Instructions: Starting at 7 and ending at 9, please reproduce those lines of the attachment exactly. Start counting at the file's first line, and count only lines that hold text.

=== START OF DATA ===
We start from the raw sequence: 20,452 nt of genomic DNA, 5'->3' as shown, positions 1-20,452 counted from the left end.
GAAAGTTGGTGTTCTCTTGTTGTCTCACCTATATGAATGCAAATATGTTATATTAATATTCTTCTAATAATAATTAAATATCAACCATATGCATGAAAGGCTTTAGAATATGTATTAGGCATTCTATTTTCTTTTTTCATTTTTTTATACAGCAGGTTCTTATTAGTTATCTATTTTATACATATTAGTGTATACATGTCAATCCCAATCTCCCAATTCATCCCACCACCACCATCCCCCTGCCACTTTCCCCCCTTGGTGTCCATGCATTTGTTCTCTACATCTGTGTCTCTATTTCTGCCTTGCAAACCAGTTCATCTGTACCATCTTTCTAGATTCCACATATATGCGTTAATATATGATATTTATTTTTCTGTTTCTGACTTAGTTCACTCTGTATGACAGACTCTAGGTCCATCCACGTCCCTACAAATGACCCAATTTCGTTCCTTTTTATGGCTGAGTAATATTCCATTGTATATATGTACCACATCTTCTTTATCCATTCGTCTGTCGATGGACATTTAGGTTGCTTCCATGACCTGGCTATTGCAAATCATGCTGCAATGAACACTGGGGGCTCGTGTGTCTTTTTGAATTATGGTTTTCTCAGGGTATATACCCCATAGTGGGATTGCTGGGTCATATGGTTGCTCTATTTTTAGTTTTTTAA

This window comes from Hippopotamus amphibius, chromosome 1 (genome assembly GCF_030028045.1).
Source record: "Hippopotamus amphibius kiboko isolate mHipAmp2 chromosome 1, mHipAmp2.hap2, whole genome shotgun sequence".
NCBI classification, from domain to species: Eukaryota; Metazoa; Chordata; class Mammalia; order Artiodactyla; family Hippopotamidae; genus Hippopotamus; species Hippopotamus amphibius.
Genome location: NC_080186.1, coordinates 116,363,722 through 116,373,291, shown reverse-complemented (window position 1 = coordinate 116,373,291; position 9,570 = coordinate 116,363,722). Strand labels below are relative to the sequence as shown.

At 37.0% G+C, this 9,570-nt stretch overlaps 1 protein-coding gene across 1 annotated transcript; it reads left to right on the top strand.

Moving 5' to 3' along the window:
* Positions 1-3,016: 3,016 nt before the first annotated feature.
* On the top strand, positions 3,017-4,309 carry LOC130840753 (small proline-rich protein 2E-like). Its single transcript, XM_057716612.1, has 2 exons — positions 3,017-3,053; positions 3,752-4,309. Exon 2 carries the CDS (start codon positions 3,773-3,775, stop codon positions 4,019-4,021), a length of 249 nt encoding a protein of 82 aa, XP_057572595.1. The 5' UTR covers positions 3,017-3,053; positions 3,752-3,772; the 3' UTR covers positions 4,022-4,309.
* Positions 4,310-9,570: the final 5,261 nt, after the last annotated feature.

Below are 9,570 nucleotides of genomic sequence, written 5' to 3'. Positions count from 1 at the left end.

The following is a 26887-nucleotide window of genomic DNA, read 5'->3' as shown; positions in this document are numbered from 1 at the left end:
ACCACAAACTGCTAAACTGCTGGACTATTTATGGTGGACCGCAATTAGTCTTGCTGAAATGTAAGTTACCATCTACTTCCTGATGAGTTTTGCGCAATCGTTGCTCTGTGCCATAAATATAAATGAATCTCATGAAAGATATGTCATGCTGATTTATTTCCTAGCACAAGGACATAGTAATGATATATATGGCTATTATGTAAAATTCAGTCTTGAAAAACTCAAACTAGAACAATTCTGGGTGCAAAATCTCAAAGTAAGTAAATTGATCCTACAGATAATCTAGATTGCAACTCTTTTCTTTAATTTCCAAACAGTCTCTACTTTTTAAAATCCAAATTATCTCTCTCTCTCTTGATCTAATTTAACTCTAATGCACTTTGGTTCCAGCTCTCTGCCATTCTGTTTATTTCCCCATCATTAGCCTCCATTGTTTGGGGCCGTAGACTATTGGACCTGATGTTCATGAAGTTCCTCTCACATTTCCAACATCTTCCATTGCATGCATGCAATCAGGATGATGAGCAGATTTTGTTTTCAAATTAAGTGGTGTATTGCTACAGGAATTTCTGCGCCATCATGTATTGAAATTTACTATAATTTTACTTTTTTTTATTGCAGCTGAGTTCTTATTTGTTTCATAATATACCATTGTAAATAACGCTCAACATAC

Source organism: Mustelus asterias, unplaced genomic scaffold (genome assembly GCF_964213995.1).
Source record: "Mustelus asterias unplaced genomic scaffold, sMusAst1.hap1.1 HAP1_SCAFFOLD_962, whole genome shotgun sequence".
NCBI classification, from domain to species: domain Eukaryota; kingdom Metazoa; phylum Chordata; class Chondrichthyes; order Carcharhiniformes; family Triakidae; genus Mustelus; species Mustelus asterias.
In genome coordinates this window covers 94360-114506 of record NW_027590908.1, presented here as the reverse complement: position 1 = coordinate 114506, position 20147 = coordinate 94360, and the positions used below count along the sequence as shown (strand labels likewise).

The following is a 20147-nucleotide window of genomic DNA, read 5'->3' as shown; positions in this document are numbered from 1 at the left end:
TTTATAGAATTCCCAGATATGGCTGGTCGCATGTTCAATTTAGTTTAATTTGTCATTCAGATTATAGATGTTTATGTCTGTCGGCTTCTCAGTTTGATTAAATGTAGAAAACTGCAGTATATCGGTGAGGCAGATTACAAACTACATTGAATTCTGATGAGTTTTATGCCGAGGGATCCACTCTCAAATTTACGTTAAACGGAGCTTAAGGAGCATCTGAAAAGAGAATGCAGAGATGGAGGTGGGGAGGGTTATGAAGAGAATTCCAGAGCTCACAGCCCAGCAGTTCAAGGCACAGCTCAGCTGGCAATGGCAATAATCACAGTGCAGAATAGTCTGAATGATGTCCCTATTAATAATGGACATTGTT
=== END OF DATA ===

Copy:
At 37.0% G+C, this 9,570-nt stretch overlaps 1 protein-coding gene across 1 annotated transcript; it reads left to right on the top strand.

Moving 5' to 3' along the window:
* Positions 1-3,016: 3,016 nt before the first annotated feature.